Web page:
Checking date: 07/09/2020

Course: 2023/2024

Well-being Measurement, inequality and poverty
Master in Economic Development and Growth (Plan: 242 - Estudio: 255)

Coordinating teacher: DOMENECH FELIU, JORDI

Department assigned to the subject: Social Sciences Department

Type: Electives
ECTS Credits: 3.0 ECTS


- Advanced understanding of the academic literature and reports by national and international on issues related to well-being, inequality and poverty in developing economies. - Ability to use and manage large micro-data sets (like the Living Standards Measurement Surveys of the World Bank) related to issues of earnings and consumption of poor households in developing economies. -Ability to identify the main characteristics of the behaviour of poor households in developing economies and apply models of household behaviour to microdata from developing economies. - Ability to construct robust estimators of inequality and poverty in developing economies.
Skills and learning outcomes
Description of contents: programme
- Meausument of well being, evolution of well-being in the long run - The Economics of poor households in developing economies (earnings, consumption, savings) - Nutrition, health, and well-being - Poverty and the life cycle, old age, childhood - Early life conditions and adult outcomes. - Life cycle impacts of famines - Missing women: gender discrimination within the household in developing economies.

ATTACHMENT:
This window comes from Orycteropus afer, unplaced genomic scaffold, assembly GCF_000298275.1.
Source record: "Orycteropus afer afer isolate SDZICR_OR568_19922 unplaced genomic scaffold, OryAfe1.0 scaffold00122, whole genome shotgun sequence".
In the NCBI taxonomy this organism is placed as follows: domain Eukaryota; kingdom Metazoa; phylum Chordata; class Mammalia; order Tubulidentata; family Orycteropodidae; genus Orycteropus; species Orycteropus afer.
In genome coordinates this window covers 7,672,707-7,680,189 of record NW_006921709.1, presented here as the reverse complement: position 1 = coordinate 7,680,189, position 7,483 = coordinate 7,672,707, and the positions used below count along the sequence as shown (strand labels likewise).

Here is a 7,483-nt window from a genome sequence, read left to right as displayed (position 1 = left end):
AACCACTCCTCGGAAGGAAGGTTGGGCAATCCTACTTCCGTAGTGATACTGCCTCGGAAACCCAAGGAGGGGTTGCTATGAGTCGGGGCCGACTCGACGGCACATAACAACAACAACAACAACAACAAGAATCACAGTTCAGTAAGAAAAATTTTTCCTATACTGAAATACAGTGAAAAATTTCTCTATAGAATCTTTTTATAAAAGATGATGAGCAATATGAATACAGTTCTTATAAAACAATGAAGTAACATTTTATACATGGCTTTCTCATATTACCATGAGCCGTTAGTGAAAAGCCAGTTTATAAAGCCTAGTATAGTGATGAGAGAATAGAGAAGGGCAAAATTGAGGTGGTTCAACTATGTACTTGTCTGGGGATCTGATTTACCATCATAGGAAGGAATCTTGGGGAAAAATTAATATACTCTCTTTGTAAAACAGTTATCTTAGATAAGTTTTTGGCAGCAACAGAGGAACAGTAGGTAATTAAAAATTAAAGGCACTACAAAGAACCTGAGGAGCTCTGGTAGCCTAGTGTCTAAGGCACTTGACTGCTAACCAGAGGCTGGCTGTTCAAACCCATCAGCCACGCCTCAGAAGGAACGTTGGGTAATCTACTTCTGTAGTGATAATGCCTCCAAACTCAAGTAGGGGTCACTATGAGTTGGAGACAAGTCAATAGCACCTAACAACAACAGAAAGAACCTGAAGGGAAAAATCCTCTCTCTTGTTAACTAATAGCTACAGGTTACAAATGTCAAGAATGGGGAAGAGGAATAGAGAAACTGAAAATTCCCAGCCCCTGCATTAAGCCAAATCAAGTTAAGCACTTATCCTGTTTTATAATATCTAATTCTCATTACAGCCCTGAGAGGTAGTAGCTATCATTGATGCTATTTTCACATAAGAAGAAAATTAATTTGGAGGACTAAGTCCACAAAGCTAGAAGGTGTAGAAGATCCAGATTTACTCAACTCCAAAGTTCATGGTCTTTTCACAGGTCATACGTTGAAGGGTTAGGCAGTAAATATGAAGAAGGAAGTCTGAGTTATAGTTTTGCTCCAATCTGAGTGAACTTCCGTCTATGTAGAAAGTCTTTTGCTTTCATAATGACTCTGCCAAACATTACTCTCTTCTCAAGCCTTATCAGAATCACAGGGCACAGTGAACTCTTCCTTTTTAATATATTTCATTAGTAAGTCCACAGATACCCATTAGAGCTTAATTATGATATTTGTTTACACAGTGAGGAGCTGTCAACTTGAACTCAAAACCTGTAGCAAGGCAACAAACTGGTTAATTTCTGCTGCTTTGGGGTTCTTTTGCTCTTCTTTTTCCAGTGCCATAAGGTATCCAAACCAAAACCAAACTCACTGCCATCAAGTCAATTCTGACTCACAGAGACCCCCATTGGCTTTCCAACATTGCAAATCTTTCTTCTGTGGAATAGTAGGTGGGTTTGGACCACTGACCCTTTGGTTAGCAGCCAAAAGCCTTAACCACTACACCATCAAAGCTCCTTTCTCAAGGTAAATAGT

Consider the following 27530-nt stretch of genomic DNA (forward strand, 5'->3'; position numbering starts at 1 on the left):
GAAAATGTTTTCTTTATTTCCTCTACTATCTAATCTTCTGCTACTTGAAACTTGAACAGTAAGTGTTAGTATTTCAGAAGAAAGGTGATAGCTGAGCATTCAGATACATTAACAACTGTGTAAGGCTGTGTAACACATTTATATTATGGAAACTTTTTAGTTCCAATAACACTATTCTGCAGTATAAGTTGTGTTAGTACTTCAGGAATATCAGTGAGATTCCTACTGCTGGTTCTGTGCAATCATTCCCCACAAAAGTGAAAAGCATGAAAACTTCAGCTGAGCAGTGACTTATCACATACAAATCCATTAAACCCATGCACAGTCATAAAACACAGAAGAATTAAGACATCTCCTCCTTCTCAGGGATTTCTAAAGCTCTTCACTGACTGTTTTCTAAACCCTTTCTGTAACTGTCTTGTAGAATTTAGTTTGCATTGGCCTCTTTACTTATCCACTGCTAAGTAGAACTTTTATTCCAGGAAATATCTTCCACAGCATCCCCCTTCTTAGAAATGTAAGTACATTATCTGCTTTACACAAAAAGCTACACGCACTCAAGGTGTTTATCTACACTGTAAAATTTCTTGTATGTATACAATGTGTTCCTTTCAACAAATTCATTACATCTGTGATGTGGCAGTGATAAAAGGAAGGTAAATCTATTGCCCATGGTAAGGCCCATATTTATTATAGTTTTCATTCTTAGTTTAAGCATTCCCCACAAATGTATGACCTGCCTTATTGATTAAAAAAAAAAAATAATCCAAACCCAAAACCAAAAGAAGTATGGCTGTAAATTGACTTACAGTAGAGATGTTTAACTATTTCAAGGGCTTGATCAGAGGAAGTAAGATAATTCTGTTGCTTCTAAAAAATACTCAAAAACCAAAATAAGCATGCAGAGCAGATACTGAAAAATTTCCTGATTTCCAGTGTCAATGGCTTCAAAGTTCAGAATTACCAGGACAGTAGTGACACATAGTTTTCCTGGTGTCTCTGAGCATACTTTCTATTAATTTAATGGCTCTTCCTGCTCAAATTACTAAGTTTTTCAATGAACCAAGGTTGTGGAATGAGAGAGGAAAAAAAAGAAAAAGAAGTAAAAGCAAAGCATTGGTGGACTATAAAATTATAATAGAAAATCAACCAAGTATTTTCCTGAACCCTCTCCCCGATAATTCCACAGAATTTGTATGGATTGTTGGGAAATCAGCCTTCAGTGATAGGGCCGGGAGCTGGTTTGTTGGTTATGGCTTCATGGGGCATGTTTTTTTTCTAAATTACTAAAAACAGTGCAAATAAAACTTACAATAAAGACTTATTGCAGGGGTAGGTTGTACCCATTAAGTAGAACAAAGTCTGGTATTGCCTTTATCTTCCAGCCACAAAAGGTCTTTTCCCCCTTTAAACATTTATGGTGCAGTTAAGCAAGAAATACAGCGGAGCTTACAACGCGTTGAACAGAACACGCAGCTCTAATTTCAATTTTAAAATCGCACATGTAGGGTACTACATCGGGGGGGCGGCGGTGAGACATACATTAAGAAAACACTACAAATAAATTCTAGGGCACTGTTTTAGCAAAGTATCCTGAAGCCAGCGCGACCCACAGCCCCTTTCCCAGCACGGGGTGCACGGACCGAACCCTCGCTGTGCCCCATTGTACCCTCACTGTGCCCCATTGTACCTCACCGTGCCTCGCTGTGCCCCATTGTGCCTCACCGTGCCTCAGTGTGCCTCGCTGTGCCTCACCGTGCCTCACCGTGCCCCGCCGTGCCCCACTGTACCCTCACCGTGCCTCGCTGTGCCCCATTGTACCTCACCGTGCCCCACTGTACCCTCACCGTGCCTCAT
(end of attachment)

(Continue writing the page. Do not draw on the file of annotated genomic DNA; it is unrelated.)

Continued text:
Learning activities and methodology
Acquisition of knowledge through: - Lectures in which teacher develops the fundamental concepts and skills that students should acquire - Discussion of articles, solving exercises and assumptions applied by the teacher, encouraging the active involvement of students in solving them (both individually and in teams). These exercises will be solved during the lectures. Acquisition of skills and abilities by: - Conduct by the student to type a short essay based academic discussion of the literature on a topic of the course. - Class presentation by students of the results of their work and discussing the presentations of other students.
Assessment System
  • % end-of-term-examination 20
  • % of continuous assessment (assigments, laboratory, practicals...) 80

Basic Bibliography
  • Banerjee, A. and E. Duflo. Poor Economics. Public Affairs. 2012
  • Collins, Morduch, Rutherford, Ruthven. Portfolios of the poor: how do the poor live on 2$ a day. Princeton U. Press. 2012
  • Deaton, A.. The Analysis of Household Surveys: A Microeconometric Approach to Development Policy. World Bank. 1997
  • Mullanaithan, S. and E. Shafir. Scarcity: why having so little means so much. Penguin. 2013
Additional Bibliography
  • Dasgupta, P.. An Inquiry into Well-Being and Destitution. Oxford U. Press. 1993
  • Deaton, A.. The Analysis of Household Surveys: A Microeconometric Approach to Development Policy. World Bank. 1997
  • Deaton, A.. The Great Escape. Health, Wealth, and the Origins of Inequality. Princeton U. Press. 2013
  • Milanovic, Branko. Global Inequality. A New Approach for the Age of Globalization. Belknap Press, Harvard. 2016

The course syllabus may change due academic events or other reasons.